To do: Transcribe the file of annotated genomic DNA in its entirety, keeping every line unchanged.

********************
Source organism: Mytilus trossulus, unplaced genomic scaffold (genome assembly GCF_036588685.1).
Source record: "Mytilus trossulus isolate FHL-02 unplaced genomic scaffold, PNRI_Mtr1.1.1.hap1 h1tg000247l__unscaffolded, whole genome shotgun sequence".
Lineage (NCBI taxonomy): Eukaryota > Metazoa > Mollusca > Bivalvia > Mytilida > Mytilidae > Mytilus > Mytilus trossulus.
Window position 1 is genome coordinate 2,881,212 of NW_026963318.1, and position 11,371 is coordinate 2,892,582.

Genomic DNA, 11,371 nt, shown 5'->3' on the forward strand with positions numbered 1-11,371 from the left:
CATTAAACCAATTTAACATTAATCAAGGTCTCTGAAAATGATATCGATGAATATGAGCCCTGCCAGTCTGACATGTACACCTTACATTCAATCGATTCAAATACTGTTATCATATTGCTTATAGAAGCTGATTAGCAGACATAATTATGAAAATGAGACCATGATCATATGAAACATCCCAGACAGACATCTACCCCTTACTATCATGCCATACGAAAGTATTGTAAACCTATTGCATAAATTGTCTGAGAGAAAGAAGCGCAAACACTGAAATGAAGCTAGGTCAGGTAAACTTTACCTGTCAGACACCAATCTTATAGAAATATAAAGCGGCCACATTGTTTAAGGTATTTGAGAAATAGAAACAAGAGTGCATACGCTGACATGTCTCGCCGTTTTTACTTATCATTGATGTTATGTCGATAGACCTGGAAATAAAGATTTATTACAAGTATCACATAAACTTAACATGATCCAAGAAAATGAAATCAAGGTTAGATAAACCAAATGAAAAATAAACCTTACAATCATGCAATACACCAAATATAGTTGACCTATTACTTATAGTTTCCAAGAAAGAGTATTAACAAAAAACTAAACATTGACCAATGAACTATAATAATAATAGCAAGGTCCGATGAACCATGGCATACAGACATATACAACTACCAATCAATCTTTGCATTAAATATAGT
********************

Source organism: Mytilus trossulus, unplaced genomic scaffold (genome assembly GCF_036588685.1).
Source record: "Mytilus trossulus isolate FHL-02 unplaced genomic scaffold, PNRI_Mtr1.1.1.hap1 h1tg000247l__unscaffolded, whole genome shotgun sequence".
Lineage (NCBI taxonomy): Eukaryota > Metazoa > Mollusca > Bivalvia > Mytilida > Mytilidae > Mytilus > Mytilus trossulus.
Window position 1 is genome coordinate 2,881,212 of NW_026963318.1, and position 11,371 is coordinate 2,892,582.

Genomic DNA, 11,371 nt, shown 5'->3' on the forward strand with positions numbered 1-11,371 from the left:
CATTAAACCAATTTAACATTAATCAAGGTCTCTGAAAATGATATCGATGAATATGAGCCCTGCCAGTCTGACATGTACACCTTACATTCAATCGATTCAAATACTGTTATCATATTGCTTATAGAAGCTGATTAGCAGACATAATTATGAAAATGAGACCATGATCATATGAAACATCCCAGACAGACATCTACCCCTTACTATCATGCCATACGAAAGTATTGTAAACCTATTGCATAAATTGTCTGAGAGAAAGAAGCGCAAACACTGAAATGAAGCTAGGTCAGGTAAACTTTACCTGTCAGACACCAATCTTATAGAAATATAAAGCGGCCACATTGTTTAAGGTATTTGAGAAATAGAAACAAGAGTGCATACGCTGACATGTCTCGCCGTTTTTACTTATCATTGATGTTATGTCGATAGACCTGGAAATAAAGATTTATTACAAGTATCACATAAACTTAACATGATCCAAGAAAATGAAATCAAGGTTAGATAAACCAAATGAAAAATAAACCTTACAATCATGCAATACACCAAATATAGTTGACCTATTACTTATAGTTTCCAAGAAAGAGTATTAACAAAAAACTAAACATTGACCAATGAACTATAATAATAATAGCAAGGTCCGATGAACCATGGCATACAGACATATACAACTACCAATCAATCTTTGCATTAAATATAGT